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Players on the current roster posted on social media that Athletic Director, Derrick Gragg -- who was offered the job only after a prior announced candidate was dubiously ousted by a small but loud mob of students and faculty responding to accusations from a former cheerleader that she'd been harassed by drunk fans -- informed the team that their head coach had been fired. Via Zoom.  Allegedly from vacation.  They said he took no questions and logged off.  Even for a man some fans have accused of being a 'MIA' or 'no-show' director of athletics, this is an astoundingly weak showing.  Another real profile in courage.  Gregg returned to town yesterday, in damage control mode. The team is reportedly and understandably very upset.

So what now?  The man who has been one of the most prominent faces of the university, dating back to his playing days in the mid-90's, is gearing up for an ugly legal battle with his own school.  Unthinkable.  The integrity and stability of the program, marketed as a major selling point to recruits and their families in an age of upheaval, is in complete turmoil.  The interim captain of the adrift ship is a (well regarded) 30-something defensive coordinator who's never coached a snap of FBS football and who arrived at NU this off season following the firing of his inept predecessor (don't get the fans started on that misadventure).  It seems likely that this firestorm will demoralize the current team, precipitate a spate of transfers, and negatively impact recruiting.  The final decision, and its embarrassing execution, is already tearing the Northwestern community and fan base apart.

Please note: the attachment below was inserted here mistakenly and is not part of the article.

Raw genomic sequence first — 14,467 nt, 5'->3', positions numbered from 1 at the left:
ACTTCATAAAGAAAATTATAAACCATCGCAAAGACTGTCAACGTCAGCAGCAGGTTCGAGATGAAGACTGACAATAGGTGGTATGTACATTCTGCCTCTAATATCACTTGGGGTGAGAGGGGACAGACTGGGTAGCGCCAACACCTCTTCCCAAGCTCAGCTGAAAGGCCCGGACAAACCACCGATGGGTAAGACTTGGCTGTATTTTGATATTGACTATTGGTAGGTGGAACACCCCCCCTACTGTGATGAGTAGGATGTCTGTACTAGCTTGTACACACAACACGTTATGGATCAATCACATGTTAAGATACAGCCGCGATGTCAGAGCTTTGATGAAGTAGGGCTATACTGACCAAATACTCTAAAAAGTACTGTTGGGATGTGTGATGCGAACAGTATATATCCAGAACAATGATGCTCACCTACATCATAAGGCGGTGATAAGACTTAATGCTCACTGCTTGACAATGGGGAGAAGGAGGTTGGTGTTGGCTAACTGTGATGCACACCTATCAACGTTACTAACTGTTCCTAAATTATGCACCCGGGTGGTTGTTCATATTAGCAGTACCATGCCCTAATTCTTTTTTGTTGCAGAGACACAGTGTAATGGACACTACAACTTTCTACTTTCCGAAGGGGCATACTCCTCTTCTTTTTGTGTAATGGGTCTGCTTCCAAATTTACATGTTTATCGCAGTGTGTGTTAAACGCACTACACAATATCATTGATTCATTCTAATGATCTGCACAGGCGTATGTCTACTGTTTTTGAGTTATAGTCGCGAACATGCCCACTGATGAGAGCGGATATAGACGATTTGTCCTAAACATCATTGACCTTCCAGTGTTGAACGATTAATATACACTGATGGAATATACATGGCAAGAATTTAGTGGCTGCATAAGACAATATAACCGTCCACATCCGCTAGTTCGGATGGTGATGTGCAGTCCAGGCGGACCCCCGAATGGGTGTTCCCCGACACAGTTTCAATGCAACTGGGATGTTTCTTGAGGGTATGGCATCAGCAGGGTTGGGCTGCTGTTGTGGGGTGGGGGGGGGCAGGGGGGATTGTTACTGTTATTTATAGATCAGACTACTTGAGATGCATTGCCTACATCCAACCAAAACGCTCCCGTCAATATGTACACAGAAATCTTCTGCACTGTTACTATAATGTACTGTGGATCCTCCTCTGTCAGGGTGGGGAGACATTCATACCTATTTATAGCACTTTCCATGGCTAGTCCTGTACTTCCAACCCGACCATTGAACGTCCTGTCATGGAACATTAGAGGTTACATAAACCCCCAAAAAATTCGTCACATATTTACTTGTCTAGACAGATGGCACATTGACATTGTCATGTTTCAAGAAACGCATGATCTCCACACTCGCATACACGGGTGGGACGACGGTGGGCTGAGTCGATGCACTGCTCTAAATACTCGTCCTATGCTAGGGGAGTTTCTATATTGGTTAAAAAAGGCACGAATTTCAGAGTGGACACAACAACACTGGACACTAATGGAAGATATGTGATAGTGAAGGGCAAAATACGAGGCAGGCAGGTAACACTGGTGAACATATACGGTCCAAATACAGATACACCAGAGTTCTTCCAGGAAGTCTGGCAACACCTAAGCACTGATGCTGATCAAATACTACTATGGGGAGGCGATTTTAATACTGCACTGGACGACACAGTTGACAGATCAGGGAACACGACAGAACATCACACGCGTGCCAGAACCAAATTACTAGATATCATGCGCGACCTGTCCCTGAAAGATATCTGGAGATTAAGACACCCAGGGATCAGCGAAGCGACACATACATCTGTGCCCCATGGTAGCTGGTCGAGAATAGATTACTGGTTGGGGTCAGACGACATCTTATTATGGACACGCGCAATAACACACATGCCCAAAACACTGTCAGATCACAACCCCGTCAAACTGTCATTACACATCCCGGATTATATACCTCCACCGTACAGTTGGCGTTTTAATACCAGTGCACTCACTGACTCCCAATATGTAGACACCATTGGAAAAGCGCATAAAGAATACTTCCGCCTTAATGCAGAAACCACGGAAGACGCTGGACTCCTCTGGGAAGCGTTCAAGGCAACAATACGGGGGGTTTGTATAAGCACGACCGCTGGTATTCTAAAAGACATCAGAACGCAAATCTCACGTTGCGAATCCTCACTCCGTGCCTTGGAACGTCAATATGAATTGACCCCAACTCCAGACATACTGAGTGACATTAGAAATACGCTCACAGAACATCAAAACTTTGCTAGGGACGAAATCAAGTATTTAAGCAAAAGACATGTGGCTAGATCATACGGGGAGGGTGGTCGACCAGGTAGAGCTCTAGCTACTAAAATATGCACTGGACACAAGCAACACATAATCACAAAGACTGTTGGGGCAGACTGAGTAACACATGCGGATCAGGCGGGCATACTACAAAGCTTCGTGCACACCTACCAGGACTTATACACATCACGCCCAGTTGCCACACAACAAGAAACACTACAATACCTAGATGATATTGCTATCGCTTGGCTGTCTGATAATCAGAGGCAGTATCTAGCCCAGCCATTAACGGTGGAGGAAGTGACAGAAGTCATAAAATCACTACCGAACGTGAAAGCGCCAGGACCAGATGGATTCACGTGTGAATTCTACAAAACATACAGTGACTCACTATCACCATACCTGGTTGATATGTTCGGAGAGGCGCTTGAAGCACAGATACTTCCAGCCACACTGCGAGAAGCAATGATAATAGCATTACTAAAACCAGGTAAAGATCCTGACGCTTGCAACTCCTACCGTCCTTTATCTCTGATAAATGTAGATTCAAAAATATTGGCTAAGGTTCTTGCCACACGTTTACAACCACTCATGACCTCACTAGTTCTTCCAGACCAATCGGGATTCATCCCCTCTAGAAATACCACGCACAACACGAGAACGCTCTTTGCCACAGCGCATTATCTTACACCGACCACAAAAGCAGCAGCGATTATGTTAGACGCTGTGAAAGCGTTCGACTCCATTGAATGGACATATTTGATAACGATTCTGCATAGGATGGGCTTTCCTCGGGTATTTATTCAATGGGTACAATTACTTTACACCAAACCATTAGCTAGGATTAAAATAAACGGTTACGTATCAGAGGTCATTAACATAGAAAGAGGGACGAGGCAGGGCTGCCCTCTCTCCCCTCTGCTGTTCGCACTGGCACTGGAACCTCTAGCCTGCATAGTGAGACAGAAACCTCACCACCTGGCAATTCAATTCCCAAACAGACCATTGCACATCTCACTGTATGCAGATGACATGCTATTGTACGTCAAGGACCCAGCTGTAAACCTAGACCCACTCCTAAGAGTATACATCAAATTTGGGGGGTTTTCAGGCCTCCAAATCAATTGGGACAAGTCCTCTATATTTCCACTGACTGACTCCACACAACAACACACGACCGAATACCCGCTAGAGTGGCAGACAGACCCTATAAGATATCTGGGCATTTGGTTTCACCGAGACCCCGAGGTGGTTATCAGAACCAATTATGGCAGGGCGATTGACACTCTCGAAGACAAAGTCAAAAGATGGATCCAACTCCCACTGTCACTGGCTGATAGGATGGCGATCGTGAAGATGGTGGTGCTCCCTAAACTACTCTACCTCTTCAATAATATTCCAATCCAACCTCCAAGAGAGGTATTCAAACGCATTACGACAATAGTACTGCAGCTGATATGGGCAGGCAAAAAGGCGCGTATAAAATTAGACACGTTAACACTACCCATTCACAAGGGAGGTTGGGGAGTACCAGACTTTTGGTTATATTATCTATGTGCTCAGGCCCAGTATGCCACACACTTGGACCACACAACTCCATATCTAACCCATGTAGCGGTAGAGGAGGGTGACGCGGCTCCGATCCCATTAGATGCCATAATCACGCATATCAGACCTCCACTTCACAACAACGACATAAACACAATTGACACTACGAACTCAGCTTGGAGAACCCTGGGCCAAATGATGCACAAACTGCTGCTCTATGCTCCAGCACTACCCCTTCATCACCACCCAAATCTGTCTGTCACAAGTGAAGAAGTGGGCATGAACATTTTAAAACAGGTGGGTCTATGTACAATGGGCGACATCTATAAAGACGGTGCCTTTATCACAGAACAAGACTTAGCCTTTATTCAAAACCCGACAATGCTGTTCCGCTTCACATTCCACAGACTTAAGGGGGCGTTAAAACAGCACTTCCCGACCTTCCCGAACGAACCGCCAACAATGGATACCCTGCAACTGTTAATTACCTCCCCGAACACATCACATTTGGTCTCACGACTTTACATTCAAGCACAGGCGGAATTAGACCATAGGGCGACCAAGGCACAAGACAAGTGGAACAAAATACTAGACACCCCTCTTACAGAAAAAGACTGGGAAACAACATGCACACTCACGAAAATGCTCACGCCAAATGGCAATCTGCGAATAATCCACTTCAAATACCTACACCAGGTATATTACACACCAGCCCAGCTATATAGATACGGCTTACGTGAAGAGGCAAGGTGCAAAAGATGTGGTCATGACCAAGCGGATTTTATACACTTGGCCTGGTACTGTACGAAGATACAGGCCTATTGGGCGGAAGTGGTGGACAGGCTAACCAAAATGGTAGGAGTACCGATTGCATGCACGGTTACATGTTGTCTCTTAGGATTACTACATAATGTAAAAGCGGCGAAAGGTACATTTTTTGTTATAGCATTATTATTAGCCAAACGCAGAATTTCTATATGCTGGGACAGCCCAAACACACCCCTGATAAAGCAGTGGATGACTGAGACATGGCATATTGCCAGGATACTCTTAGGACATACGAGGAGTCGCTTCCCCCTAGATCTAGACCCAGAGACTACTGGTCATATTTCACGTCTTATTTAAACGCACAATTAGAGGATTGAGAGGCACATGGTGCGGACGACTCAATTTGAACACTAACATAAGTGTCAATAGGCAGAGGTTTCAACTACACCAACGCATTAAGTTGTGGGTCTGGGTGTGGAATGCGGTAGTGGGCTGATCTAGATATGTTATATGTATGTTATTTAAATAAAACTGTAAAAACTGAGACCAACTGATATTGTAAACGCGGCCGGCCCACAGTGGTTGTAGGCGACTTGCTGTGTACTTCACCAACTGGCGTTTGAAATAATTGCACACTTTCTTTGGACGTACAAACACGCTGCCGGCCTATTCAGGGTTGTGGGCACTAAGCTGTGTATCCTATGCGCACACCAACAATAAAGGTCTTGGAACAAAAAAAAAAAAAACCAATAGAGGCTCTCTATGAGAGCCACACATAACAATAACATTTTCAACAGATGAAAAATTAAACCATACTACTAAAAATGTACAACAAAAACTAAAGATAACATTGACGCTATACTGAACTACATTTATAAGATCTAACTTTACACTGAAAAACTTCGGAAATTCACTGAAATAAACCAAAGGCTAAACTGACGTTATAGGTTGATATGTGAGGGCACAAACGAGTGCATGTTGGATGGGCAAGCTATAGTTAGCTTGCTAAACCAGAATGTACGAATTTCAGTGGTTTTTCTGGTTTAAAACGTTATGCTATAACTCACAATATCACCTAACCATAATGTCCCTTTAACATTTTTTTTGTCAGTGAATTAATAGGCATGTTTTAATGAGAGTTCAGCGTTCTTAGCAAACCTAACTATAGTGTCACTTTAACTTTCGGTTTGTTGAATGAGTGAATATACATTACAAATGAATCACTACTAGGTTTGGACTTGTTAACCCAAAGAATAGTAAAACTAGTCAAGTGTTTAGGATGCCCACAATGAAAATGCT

NU, a small private school, was the doormat of the conference for many years in the 1970's to early 90's.  That era is spoken of as the 'dark ages' among the Wildcat faithful.  This week marks the lowest point for the program since I became a fan.  New fears of the potential arrival of a new dark age may be overwrought, but they don't seem baseless.  We're a national story, for all the wrong reasons.

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For our fairly small base of committed fans, this has all happened so quickly.  It's jarring.  It's surreal.  And no matter what 'side' one takes on the firing, what's especially galling is that almost all of it has been self-inflicted by members of the university community.  My expectations for this coming season were already tempered, to use a polite word, but when the band first strikes up 'Go U Northwestern' this fall, the rah-rah joy that the pageantry and tradition usually bring won't feel quite the same.  I'm not sure how or when this gets fixed, or by whom.  The actions of the university's so-called leadership do not inspire confidence, another understatement. 

None of it sits right with me, which may sound like an indecisive cop-out, but it's how I feel.  Pat Fitzgerald's storied tenure at the top of our shared alma mater's football program began amid shock and mourning in Evanston 17 years ago.  It ends with a different sort of shock and mourning.  And for those of us who care, the grief and its aftermath may last quite awhile.  

Go 'Cats.